# Recent blog entries for major

30 Sep 2005 (updated 30 Sep 2005 at 19:16 UTC) »

I am still painfully obsessed with digital roots. No luck in constructing a proof for the persistance of the patterns, though it may not be necessary. Digital Roots contain additive and multiplicitive properties, so it is highly possible that there is just some natural fallout occuring that produces the patterns. I wish I knew proofs better, but alas I do not.

A new curiosity that has crept in though is that the Digital Roots can be used to find a likely prime, and to potentially prove a prime. Again I can't find any pre-existing information in this area, but I have some very cute programs that demonstrate it well enough. In fact, David Barksdale (aka amatus) has come up with a proof for one of my two digital root prime finders that shows it to be the equivilant of Fermat's Little Therom, and thus it is subject to the same shortfalls i.e. Carmichael Numbers are also found. So while it is nothing knew, it is neat to think that it evolved from something I came up with while trying to sleep at night:

b-1 is prime if for 1 .. b, DRb(n ** 1) == DRb(n ** (b-1)))

The second algorithm I have is more curious as it seems to make no sense, yet when it claims something is a prime it is indeed a prime. Unfortunately it misses pointing out that 3 is a prime, the final version that amatus came up with looks a bit like:

p is prime if sigma(2 .. p+1, (n ** (p+2)-1)/(n-1)) mod p) == p

While the second algorithm originally used Digital Roots to see if the sum of everything was equal to 1, amatus factored them out trying to create a slightly more general version so he could come up with a proof for it I suppose. You can still find the original DRb() version if you think of using b-1 in place of p. It also doesn't get trapped by Carmichael numbers, but it fails to find the prime number 3, so it might miss others. Finding a way to remove the sigma from this one is my current focus, that and finding a proof.

note: I might have typos in these as I am effectively plucking them from memory at the moment. I will look them over later when I find my notes and validate them.

24 Sep 2003 (updated 24 Sep 2003 at 04:54 UTC) »

I have found numerous references to some number theory that seems to draw a parallel to my whole computing sum's scenerio that has been driving me crazy as of recent.

The key term is digital root. It seems that my reducing the values of a number to a single digit by adding together each of the digits in the number is computing the digital root. Okay, no biggi there. There also seems to be a semi-weak relation to sigma codes, though I havn't quite decided yet if what I have run across is infact some property of sigma codes or not.

Originally I had used a double itterative loop to compute the digital root, but I have run across a much faster way of computing it for base10 (the 9 can be replaced with baseN - 1):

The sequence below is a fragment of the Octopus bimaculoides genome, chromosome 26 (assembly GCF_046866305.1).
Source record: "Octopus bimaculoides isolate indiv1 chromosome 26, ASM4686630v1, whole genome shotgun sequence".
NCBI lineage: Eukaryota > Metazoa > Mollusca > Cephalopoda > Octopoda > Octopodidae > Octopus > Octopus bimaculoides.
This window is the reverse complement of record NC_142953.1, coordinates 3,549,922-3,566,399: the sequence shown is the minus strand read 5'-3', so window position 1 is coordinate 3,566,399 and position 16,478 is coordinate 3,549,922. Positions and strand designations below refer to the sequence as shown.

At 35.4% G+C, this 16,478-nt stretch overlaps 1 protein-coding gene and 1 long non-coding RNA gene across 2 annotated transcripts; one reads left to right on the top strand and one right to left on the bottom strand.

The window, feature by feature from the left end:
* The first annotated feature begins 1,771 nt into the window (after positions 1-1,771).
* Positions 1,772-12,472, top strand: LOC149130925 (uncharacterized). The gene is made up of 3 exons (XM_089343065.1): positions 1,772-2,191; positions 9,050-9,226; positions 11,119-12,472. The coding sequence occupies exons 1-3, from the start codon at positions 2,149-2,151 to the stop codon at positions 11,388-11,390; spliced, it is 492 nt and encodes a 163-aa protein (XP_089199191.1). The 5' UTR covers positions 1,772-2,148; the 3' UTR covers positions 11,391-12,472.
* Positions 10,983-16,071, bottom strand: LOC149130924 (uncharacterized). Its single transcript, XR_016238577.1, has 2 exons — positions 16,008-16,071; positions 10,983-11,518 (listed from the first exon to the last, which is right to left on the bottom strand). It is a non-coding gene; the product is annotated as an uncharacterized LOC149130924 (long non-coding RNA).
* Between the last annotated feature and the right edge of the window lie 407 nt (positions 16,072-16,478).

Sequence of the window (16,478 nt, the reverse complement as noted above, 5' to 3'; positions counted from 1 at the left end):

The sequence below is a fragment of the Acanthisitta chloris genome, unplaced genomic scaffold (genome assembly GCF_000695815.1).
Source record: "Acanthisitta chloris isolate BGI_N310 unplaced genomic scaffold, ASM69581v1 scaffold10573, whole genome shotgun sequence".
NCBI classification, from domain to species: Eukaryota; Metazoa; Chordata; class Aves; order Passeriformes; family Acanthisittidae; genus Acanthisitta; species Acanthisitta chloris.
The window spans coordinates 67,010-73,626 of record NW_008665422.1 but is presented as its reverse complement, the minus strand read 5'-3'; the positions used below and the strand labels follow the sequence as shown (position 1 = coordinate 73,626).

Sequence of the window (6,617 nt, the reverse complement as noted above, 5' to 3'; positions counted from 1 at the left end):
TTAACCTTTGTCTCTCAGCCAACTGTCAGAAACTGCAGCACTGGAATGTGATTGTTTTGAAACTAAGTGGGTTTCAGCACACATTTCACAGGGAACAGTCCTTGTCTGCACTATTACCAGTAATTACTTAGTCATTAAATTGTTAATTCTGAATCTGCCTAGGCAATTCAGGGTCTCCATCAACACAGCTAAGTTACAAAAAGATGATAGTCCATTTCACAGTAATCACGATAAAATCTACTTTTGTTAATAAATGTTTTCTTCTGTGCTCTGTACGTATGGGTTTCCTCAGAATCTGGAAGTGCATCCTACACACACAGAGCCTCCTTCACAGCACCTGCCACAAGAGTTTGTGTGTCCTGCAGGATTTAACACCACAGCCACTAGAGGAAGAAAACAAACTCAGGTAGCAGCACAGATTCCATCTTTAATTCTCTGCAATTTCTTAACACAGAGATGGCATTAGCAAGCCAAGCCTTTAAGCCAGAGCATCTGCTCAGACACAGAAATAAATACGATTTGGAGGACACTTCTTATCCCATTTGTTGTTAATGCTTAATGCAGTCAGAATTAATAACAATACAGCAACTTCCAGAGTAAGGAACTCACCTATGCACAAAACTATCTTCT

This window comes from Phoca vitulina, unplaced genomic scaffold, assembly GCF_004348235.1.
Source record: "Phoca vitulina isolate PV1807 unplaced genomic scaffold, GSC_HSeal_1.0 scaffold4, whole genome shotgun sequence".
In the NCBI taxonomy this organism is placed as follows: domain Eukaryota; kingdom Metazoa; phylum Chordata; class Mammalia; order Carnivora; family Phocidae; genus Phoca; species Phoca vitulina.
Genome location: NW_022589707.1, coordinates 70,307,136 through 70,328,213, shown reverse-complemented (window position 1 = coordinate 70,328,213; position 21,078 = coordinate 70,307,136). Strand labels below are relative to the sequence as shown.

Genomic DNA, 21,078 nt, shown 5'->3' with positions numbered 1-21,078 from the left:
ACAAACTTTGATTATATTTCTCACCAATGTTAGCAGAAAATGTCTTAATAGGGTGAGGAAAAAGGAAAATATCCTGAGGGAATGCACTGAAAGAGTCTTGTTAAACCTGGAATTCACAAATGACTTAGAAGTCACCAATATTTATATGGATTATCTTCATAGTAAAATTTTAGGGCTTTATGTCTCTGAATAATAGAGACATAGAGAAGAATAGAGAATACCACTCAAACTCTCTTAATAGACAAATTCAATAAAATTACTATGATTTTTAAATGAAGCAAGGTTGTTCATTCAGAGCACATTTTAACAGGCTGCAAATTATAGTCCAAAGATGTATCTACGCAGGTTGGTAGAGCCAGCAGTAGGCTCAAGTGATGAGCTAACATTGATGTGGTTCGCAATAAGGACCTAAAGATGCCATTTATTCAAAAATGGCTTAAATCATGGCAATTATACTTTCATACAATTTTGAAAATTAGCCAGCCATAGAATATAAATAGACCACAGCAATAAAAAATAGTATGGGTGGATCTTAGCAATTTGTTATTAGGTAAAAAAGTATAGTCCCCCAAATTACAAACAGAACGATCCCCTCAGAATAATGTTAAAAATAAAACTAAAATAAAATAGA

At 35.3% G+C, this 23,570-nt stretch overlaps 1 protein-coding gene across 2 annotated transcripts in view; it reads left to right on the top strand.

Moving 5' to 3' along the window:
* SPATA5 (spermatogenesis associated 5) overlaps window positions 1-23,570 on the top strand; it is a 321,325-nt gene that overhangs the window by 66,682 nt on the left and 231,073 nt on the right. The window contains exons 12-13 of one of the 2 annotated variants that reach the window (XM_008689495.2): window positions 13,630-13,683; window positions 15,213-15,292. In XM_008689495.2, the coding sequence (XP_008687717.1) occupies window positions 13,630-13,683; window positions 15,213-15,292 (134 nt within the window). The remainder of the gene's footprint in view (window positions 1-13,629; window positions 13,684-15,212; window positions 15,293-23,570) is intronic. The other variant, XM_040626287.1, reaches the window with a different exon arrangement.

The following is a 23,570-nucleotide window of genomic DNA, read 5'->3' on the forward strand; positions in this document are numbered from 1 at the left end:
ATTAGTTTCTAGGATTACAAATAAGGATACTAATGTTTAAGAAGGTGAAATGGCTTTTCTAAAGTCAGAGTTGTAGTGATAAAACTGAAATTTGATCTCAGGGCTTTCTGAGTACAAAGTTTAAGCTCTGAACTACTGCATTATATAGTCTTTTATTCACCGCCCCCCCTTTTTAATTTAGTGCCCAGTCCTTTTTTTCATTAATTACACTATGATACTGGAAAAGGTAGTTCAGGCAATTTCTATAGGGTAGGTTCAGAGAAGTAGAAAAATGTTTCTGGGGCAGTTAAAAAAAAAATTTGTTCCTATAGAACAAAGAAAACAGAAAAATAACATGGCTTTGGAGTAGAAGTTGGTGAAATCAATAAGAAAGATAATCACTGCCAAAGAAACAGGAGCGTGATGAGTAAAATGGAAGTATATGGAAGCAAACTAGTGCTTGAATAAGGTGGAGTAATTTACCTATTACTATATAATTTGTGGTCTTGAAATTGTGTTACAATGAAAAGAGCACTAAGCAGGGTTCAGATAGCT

dr = 1 + (((n ** x) - 1) % 9)

And I have run across a curious conjecture in my recent insanity into this whole thing:

dr(n ** x) = dr(n ** dr(x))

It also seems that: if dr(n) == dr(i) then dr(n ** x) = dr(i ** x)

I am still trying to piece together a proof for this with a friend at work. As soon as we come up with one (more likely he will do all the work here, I am horrible at proofs), we have decided to see about finding a proof that describes the reproducable patterns that occure. And then it is off to explain why it is that predictable powers in the pattern intersect at a digital root of 1 at the same time, and a seperate predictable set of powers never reduce 1, and why it is that these powers are always a fixed distance apart.

19 Sep 2003 (updated 19 Sep 2003 at 02:27 UTC) »

Okay, so I managed to get dragged out of my cave I dwell in and into the world again, tossed at the doorsteps to this site.

The trust metric is a curious concept. I recognize the reasons for using it, and at the same time I worry. In the end I guess it all comes down to how open the users are to certifying people who have different points of view, potentially conflicting ones. Only time will tell I guess, though it might be interesting to graph out.

On that note, I ran across a curious pattern the other night, summing up the values of each of the values of base2 powers. i.e.

1 = 1, 2 = 2, 4 = 4, 8 = 8, 16 = 1 + 6 = 7, 32 = 3 + 2 = 5, 64 = 6 + 4 = 10 = 1 + 0 = 1

So on and so forth. There is a pattern that shows up if you carry it out far enough.

1, 2, 4, 8, 7, 5, 1, 2, 4, 8, 7, 5 ...

The pattern continues on indeffinately it seems, or at least it did when computing to 2^1000. A similar pattern arives for base4 when representing the sums in base10, 1 4 7 1 4 7, and base5 is the inverse of base2, 5 7 8 4 2 1. Base7 seems to be the inverse of base 4, 7 4 1 7 4 1. Base3, 6, and 9 all end up sum'ing to 9 over and over again (with the exception of the first couple of powers), base 8 to 1 8 1 8 1 8.

If you go higher up the bases, like base31, you find the same pattern as base4 (3 + 1 = 4, odd coincidence), and base23 has the same pattern as base5 (2+3?). In the end, everything above base9 generated a pattern that matched one of the base1-9 patterns.

The only bases to not generate an infinite list of 9's where base 1, 2, 4, 8, 7 and 5 patterns, which are the same numbers for base2 and base5. I have been meaning to go see if such a mundane thing as reducing the sums in such a way was ever noticed before and documented, but I keep forgetting to. Maybe this entry will serve as a reminder. It all graphs out very curiously, though for the most part it seems to be no more usefull then helping one go to sleep at night.